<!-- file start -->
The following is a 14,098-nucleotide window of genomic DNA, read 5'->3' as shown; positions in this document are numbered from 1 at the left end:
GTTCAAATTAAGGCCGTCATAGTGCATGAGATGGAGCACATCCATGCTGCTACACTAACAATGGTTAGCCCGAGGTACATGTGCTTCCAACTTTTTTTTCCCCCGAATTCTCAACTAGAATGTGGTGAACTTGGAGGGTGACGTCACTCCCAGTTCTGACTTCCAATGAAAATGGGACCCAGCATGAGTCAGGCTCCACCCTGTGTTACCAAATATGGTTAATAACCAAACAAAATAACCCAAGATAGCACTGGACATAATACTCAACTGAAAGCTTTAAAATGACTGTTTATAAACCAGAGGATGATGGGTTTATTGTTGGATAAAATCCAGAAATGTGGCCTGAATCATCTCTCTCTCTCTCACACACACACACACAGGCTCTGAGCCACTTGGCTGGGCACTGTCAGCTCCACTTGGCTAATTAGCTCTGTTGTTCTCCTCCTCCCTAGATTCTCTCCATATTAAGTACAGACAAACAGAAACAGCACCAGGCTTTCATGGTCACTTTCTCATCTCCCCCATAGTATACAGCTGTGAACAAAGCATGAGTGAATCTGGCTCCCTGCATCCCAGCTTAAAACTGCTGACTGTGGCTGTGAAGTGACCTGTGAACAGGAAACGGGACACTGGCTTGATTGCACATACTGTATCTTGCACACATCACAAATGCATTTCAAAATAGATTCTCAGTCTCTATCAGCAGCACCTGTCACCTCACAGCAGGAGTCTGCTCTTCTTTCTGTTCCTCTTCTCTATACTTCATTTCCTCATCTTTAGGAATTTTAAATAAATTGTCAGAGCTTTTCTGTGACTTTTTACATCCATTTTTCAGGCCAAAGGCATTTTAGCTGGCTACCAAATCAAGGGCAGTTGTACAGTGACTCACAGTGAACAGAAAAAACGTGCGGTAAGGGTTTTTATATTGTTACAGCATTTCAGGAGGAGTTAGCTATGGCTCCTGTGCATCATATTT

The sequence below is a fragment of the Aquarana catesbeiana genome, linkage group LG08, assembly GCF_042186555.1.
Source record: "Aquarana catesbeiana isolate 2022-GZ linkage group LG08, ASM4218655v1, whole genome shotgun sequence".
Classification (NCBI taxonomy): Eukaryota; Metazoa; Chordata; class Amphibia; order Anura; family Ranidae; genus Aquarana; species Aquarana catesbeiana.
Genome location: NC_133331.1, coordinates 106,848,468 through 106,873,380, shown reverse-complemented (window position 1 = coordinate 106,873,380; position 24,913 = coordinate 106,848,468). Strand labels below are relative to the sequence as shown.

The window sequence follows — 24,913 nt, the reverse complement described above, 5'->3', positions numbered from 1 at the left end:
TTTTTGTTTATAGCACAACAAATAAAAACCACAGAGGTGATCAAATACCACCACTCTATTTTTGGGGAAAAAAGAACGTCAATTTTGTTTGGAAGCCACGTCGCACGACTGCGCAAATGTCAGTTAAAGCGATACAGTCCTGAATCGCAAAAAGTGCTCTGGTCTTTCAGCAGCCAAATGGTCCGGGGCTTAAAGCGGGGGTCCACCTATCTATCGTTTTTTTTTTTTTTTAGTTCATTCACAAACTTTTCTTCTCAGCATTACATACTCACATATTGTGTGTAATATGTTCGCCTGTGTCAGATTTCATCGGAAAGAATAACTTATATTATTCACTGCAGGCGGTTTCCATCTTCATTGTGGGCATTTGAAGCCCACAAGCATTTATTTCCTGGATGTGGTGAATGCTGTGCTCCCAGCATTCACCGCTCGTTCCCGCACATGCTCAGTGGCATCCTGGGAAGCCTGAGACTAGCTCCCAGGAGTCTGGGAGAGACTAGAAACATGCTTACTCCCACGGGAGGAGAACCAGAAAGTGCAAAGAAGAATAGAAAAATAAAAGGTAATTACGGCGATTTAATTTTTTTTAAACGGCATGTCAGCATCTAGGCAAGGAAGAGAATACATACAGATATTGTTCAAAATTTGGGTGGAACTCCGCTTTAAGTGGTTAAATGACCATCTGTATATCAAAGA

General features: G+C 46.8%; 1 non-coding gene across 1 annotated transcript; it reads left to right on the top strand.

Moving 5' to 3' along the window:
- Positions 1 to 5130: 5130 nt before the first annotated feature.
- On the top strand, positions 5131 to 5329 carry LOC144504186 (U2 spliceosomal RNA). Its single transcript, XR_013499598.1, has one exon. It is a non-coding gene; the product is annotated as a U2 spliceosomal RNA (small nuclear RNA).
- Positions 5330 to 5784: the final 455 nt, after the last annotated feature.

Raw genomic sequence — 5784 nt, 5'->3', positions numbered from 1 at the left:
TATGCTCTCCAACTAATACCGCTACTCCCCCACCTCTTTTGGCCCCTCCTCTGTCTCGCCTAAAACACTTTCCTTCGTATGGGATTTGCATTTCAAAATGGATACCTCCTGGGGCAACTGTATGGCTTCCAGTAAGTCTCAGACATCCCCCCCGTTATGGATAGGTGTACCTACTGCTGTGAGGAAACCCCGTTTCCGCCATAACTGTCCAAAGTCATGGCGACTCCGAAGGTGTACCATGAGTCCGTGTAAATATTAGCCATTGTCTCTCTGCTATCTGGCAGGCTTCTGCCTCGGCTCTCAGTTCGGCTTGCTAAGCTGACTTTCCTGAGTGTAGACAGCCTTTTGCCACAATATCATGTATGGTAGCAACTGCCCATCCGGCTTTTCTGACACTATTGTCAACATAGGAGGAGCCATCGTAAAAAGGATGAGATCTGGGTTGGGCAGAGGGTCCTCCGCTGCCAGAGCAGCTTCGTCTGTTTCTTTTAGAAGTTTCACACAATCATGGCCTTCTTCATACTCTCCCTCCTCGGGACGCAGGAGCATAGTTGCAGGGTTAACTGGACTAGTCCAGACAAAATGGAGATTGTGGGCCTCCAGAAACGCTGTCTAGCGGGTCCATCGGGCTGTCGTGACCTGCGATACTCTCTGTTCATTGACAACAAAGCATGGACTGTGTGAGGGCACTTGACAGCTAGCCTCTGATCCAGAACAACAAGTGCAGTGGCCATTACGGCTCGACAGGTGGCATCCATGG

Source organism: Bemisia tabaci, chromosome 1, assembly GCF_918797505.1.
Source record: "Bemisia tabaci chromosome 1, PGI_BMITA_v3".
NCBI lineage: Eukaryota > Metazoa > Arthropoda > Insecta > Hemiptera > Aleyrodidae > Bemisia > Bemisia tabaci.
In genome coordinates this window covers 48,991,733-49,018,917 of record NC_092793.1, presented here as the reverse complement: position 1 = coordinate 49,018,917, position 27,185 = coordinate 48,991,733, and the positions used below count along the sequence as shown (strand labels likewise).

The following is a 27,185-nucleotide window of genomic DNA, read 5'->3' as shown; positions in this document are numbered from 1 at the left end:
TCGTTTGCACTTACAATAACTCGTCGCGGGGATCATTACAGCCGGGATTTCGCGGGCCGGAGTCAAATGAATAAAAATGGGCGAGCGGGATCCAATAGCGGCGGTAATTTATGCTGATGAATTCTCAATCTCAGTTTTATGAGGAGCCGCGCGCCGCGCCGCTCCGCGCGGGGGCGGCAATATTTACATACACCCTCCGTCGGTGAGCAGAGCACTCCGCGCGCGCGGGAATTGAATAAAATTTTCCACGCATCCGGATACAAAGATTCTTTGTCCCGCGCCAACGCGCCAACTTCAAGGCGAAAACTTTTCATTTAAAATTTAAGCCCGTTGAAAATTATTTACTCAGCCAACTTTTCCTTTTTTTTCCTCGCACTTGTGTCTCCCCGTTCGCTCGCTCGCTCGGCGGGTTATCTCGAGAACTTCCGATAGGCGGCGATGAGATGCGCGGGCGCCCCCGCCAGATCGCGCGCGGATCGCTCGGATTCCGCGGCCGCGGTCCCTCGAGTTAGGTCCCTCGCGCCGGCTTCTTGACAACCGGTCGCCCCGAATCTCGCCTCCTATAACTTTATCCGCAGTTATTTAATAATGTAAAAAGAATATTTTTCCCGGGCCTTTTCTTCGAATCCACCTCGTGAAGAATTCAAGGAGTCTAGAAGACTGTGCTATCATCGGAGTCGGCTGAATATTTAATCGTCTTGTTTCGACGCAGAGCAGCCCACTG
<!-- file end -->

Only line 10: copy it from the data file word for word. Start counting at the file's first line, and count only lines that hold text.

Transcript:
Moving 5' to 3' along the window: